Not another fundraiser, kid. I can’t take it. I’m all out of room for festive Christmas wrapping paper, I absolutely cannot justify buying more candy and further violating my diet, please don’t ask me to select one of the humbled and well-meaning neighborhood guys at an auction. I’m done.
Thank god there are crowdfunding opportunities that are now helping to properly sponsor the work of under-compensated educators and school staff. I am so glad that I recently found DonorsChoose.org. It’s an online charity that allows public school teachers to post project requests – whether it’s new uniforms for the marching band or an updated OS for the school computers. Donors can then browse those projects and give to the ones that speak to them (and they can give a lot or a little – whatever makes sense – not whatever box of chocolates is least offensive). If a project reaches its fundraising goal, then DonorsChoose delivers the materials to the school and updates donors with pictures, thank you letters, and reports of how the money was spent.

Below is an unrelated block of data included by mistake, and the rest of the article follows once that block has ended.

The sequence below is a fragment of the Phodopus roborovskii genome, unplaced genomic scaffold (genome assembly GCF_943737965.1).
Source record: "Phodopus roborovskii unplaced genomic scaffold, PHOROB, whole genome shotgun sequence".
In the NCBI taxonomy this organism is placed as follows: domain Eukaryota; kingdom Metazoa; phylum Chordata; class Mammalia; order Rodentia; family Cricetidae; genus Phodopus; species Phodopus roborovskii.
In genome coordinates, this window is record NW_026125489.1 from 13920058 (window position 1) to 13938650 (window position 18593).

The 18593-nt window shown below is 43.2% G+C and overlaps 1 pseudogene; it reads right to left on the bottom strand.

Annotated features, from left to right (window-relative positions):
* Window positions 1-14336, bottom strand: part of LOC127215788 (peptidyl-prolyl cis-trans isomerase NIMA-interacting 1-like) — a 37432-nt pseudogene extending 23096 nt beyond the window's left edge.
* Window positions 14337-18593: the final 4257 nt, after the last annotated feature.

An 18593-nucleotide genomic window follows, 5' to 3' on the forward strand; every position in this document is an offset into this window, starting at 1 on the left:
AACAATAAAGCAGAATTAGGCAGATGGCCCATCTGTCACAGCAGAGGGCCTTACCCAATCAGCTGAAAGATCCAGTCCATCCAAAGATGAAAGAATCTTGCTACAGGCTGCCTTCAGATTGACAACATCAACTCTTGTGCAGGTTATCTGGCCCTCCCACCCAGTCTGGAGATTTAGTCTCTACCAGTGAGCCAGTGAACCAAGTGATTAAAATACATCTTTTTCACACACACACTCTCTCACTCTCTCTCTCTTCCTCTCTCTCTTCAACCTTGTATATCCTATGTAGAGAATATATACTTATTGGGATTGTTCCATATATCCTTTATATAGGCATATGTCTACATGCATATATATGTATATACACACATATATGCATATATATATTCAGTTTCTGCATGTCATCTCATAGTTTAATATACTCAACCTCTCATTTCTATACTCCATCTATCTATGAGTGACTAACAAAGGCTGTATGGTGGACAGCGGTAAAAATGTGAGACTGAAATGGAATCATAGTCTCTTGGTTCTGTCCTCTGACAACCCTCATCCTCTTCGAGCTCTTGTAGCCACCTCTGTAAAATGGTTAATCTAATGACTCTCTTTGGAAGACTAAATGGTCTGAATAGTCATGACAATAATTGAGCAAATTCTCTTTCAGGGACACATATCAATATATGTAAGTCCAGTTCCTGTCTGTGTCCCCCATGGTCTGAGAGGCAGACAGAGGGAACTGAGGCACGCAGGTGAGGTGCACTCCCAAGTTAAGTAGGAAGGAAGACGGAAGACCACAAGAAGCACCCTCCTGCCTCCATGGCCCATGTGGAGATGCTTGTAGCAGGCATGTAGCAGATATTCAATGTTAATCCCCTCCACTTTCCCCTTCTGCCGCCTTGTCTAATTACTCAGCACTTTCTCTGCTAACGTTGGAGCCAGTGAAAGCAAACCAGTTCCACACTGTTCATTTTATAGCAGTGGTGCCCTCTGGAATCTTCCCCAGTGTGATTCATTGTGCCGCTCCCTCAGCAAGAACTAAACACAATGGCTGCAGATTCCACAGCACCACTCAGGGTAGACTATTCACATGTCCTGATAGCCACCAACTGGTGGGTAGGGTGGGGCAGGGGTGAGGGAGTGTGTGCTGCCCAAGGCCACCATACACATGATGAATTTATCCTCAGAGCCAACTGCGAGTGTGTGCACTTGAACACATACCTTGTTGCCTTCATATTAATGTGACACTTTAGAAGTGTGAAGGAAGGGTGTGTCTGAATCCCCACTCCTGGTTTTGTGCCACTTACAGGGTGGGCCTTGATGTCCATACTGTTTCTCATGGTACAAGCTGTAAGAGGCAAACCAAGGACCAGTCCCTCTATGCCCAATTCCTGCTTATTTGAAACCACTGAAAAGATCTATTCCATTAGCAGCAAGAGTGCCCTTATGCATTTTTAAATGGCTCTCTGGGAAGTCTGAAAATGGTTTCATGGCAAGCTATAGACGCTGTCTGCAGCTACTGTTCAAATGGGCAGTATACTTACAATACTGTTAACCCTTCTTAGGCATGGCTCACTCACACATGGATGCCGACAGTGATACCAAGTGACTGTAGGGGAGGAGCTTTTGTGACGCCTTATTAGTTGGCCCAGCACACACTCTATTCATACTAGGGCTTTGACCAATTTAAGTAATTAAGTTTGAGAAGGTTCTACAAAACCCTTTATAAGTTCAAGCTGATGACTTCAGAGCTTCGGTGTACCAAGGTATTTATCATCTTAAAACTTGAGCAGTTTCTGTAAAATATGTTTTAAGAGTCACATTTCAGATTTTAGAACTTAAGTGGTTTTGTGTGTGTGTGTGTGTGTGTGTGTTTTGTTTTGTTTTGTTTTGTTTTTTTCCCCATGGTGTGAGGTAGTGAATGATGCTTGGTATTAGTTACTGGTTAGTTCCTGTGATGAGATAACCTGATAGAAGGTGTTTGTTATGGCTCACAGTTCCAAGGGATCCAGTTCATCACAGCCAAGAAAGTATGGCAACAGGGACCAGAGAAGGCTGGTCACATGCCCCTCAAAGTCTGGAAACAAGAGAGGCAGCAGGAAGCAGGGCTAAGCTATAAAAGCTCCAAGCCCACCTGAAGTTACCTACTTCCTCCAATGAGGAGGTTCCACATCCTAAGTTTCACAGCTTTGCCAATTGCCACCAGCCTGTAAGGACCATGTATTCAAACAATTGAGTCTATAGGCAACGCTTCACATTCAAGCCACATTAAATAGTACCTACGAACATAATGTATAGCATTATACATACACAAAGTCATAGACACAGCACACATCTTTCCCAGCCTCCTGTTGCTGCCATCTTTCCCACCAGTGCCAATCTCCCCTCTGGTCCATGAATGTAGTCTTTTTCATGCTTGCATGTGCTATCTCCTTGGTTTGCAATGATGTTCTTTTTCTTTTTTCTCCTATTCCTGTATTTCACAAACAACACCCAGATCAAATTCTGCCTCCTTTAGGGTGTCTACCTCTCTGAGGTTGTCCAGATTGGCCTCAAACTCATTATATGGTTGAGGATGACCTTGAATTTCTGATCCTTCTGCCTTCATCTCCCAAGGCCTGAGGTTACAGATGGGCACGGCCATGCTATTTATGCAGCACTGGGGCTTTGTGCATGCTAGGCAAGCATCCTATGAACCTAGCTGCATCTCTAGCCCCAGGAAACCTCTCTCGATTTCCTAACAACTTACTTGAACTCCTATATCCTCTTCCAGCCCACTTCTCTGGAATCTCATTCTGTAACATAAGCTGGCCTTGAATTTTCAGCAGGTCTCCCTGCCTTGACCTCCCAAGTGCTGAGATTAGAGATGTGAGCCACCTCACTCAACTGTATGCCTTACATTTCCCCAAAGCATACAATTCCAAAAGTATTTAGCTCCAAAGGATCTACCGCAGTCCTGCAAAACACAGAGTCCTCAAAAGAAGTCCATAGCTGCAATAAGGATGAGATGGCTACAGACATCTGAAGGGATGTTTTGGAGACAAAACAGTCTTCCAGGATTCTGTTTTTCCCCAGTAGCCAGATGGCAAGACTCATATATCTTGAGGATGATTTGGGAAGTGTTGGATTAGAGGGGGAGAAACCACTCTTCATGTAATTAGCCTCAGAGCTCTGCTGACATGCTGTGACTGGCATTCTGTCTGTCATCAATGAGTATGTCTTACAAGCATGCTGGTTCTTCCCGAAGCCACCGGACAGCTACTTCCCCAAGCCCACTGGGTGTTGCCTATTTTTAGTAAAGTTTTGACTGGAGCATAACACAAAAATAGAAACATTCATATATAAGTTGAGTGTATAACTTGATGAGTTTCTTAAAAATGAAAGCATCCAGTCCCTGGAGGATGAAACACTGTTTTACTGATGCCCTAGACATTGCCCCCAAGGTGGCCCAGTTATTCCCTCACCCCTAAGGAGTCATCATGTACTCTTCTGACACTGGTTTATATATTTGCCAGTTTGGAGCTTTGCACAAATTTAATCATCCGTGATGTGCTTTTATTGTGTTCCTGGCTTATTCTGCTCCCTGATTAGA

It’s a great tool for educators, but it’s not the only one. The winner of 2011’s Hackathon whose challenge was to build new internet and mobile prototypes in 48 hours was a group that developed Somesha. Somesha is a web and mobile app allows patrons to sponsor kids in the classroom around the globe through verified charities. A crowdfunding solution for education through a crowdsourced contest. How about that?
Which is not to say that educators and partner programs can’t continue to use sites like Kickstarter. For example, a product called SkyLight has the capability to connect any smartphone to any microscope and upgrade even the oldest, saddest chemistry tool in the classroom into a multi-media device. It is a device specifically intended for those in the far flung corners of the earth and for students in the classroom. And it just got fully funded this month!
How else can crowdfunding help public education? What are some of your favorite projects?